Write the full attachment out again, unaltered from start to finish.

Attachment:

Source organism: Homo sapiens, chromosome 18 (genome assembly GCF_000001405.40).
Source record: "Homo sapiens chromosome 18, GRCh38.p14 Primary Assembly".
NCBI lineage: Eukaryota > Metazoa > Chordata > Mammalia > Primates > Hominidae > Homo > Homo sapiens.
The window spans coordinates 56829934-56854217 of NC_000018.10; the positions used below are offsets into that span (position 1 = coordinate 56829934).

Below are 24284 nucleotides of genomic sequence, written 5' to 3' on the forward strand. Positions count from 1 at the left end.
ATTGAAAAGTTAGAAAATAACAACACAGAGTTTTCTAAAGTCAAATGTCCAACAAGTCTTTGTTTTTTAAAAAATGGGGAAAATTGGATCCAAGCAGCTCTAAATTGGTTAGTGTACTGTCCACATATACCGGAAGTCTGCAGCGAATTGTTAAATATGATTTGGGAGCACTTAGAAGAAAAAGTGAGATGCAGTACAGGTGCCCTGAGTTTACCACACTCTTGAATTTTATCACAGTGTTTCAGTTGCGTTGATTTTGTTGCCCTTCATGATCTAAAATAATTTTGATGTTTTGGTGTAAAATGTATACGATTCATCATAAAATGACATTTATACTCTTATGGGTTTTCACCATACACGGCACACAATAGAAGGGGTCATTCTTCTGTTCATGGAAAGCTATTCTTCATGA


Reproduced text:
Source organism: Homo sapiens, chromosome 18 (genome assembly GCF_000001405.40).
Source record: "Homo sapiens chromosome 18, GRCh38.p14 Primary Assembly".
NCBI lineage: Eukaryota > Metazoa > Chordata > Mammalia > Primates > Hominidae > Homo > Homo sapiens.
The window spans coordinates 56829934-56854217 of NC_000018.10; the positions used below are offsets into that span (position 1 = coordinate 56829934).

Below are 24284 nucleotides of genomic sequence, written 5' to 3' on the forward strand. Positions count from 1 at the left end.
ATTGAAAAGTTAGAAAATAACAACACAGAGTTTTCTAAAGTCAAATGTCCAACAAGTCTTTGTTTTTTAAAAAATGGGGAAAATTGGATCCAAGCAGCTCTAAATTGGTTAGTGTACTGTCCACATATACCGGAAGTCTGCAGCGAATTGTTAAATATGATTTGGGAGCACTTAGAAGAAAAAGTGAGATGCAGTACAGGTGCCCTGAGTTTACCACACTCTTGAATTTTATCACAGTGTTTCAGTTGCGTTGATTTTGTTGCCCTTCATGATCTAAAATAATTTTGATGTTTTGGTGTAAAATGTATACGATTCATCATAAAATGACATTTATACTCTTATGGGTTTTCACCATACACGGCACACAATAGAAGGGGTCATTCTTCTGTTCATGGAAAGCTATTCTTCATGA